Geologists Dr John Flett Brown and Dr Adrian Hall set off to look at the sea-cliffs of Orkney’s west coast. The dynamic duo explore the Old Red Sandstone along the shore and discuss the effects of monster waves in Atlantic storms. “Few coasts on Earth,” they declare, “match the magnificence of these cliffs, caves and geos.”

Just 20,000 years ago, Orkney was covered by a kilometre of ice, part of a huge mass that reached out beyond Scotland. Huge glaciers were sometimes in slow motion, and traces of their paths can still be seen today in the scrubbed sides of some of Orkney’s hills. Over the years, geologists such as the great Victorians Ben Peach and John Horne have found evidence of rocks carried by the glaciers, and in a new film by Selena Kuzman, Dr John Flett Brown and Dr Adrian Hall follow in their footsteps – and find some rocks that have travelled a long distance to reach Orkney.

Academic papers

Brown, J. F., 1975a, Isotopic analysis of Faeroes lavas, Year Book of The American Philosophical Society.

Brown, J. F., 1975b, Potassium-Argon evidence of a Permian age for the camptonite dykes: Orkney: Scottish Journal of Geology, v. 11, no. 3, p. 259-262.

Brown, J. F., 1992, Flint as a resource for stone-age Orcadians: Bulletin of Orkney Field Club.

-, 2000, Rocks and Scenery, in Berry, S., ed., ORKNEY NATURE, Academic Press, p. 23-48.

-, 2002a, Bed Rock, Ice Age and Holocene Environment in Orkney, Northern Studies Conference Papers, Orkney 1999, Scottish Society for Northern Studies.

-, 2002b, The Geology and Landscape of Orkney  in Omand, D., ed., The New Orkney Book.

Brown, J. F., Harper, C. T., and Odom, A. L., 1974, Petrogenetic implications of argon isotopic evolution in the upper mantle: Nature, v. 250, no. 5462, p. 130-133.

Brown, J. F., and Murray, B., 2012, Robert Rendall – Collected Poems, Steve Savage Publishers, Limited.

Brown, J. F., Odom, A., and Harper, C., 1976, Argon isotopic evolution of upper mantle (reply).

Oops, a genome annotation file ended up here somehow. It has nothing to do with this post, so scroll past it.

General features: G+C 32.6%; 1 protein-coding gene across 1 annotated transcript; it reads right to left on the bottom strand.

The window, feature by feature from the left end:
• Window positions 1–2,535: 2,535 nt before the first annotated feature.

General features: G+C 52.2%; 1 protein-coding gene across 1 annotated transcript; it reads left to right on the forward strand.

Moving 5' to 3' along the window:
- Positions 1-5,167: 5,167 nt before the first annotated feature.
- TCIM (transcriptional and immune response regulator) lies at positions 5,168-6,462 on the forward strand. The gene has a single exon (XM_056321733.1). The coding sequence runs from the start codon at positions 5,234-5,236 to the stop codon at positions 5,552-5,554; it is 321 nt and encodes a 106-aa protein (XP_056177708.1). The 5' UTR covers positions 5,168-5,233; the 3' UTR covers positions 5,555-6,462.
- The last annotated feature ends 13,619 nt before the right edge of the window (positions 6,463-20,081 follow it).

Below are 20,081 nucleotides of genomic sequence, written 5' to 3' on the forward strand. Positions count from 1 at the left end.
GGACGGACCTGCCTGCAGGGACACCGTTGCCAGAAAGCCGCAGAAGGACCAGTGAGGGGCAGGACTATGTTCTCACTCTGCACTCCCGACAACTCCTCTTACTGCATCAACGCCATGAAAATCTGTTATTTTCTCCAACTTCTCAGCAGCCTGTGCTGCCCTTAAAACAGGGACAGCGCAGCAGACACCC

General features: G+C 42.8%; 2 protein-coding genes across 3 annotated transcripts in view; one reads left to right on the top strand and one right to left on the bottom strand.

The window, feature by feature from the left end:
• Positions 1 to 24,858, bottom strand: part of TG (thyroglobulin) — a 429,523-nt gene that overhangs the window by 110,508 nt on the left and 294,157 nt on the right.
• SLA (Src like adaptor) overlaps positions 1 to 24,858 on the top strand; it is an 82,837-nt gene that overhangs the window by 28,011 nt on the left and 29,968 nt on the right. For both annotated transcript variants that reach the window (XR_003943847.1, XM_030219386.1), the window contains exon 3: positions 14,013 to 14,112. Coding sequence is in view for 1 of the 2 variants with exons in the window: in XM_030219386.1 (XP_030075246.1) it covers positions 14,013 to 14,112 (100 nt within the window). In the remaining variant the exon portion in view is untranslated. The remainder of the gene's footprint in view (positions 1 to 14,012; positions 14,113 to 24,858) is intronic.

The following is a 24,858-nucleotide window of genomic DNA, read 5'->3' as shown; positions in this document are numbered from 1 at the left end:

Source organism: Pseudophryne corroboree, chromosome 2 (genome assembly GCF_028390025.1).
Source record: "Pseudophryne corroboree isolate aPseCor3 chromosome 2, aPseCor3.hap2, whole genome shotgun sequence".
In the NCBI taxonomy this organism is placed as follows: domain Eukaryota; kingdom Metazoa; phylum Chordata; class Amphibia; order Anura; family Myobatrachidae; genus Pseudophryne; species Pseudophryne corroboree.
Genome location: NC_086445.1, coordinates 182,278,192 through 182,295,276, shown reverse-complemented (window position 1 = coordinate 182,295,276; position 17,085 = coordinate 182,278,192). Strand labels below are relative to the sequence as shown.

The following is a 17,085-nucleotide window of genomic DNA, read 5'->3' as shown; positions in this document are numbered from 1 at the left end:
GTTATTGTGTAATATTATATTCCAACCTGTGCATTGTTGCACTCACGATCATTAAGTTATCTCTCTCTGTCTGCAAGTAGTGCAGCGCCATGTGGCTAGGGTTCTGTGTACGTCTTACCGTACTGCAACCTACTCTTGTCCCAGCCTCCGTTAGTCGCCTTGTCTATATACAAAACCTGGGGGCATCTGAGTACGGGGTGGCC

Hall, A. M., Riding, J. B., and Brown, J. F., 2016, The last glaciation in Orkney, Scotland: glacial stratigraphy, event sequence and flow paths: Scottish Journal of Geology, v 52, 90-102..

Harper, C. T., and Brown, J. F., 1973, Potassium-argon isochrons: applications and interpretation: Geol.Soc.Amer., Abs.with Prog., v. 5, p. 873.

Karlsen, D. A., Matapour, Z., Rønningen, A., Abay, T., Lerch, B., Flett Brown, J., and Backer-Owe, K., 2016, Evidence for Palaeozoic sourced oils on the Norwegian continental shelf, with links to paleozoic bitumen & source rocks from onshore Scandinavia & the Orkneys, Palaeozoic Plays of Northwest Europe: Burlington House, London., Geological Society of London, Petroleum Group.

Lundmark, A. M., Gabrielsen, R. H., and Flett Brown, J., 2011, Zircon U–Pb age for the Orkney lamprophyre dyke swarm, Scotland, and relations to Permo-Carboniferous magmatism in northwestern Europe: Journal of the Geological Society, v. 168, no. 6, p. 1233-1236.

Marshall, J. E., Brown, J. F., and Astin, T. R., 2011, Recognising the Taghanic Crisis in the Devonian terrestrial environment and its implications for understanding land–sea interactions: Palaeogeography, Palaeoclimatology, Palaeoecology, v. 304, no. 1, p. 165-183.

Marshall, J. E. A., Brown, J. F., and Hindmarsh, S., 1985, Hydrocarbon Source Rock Potential of the Devonian Rocks of the Orcadian Basin: Scottish Journal of Geology, v. 21, p. 301-320.

Odom, A. L., and Brown, J. F., 1976, Was Florida a part of North America in the Lower Paleozoic: Geol.Soc.Amer., Abs.with Prog., v. 8, p. 237.

About the author

Adrian Hall

Dr Adrian Hall is author of many academic papers on geomorphology, the study of landforms. After a teaching career at Fettes College in Edinburgh, he became adjunct professor at Stockholm University. Today he is an honorary fellow at the University of Edinburgh. With Dr John Flett Brown, he has explored the fascinating landscapes of Orkney in articles, podcasts and films.